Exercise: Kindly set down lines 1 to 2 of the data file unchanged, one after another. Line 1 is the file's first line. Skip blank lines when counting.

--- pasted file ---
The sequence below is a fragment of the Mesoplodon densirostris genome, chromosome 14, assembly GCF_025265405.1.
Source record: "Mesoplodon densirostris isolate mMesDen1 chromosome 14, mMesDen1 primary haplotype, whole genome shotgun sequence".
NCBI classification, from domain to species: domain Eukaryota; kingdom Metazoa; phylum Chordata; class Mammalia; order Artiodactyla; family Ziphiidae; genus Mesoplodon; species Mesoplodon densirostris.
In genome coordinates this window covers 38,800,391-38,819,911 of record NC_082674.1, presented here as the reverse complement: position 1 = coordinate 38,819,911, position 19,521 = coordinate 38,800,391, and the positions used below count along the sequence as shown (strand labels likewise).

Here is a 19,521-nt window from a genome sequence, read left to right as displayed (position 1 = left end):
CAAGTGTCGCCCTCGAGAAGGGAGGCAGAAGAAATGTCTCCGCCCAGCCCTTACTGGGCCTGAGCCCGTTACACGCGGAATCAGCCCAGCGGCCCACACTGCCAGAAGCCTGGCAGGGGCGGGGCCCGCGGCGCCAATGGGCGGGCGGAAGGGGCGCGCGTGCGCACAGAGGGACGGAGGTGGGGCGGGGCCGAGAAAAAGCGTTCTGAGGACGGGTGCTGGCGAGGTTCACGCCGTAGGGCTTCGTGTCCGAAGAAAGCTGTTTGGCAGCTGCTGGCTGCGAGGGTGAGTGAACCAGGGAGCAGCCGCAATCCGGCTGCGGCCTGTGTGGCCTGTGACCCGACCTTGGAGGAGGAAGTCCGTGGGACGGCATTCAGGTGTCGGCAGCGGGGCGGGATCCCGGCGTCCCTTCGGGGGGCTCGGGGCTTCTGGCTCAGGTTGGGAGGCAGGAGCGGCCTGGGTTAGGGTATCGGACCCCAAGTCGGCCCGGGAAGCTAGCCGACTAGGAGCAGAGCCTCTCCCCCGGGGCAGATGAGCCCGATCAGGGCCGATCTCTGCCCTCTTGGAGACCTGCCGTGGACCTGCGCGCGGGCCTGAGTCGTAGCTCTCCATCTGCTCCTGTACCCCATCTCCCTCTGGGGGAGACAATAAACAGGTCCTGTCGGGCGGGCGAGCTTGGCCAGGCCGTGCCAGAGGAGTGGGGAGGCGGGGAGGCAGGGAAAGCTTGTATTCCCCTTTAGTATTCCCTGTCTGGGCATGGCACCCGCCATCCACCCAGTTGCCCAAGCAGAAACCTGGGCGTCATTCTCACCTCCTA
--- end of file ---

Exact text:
The sequence below is a fragment of the Mesoplodon densirostris genome, chromosome 14, assembly GCF_025265405.1.
Source record: "Mesoplodon densirostris isolate mMesDen1 chromosome 14, mMesDen1 primary haplotype, whole genome shotgun sequence".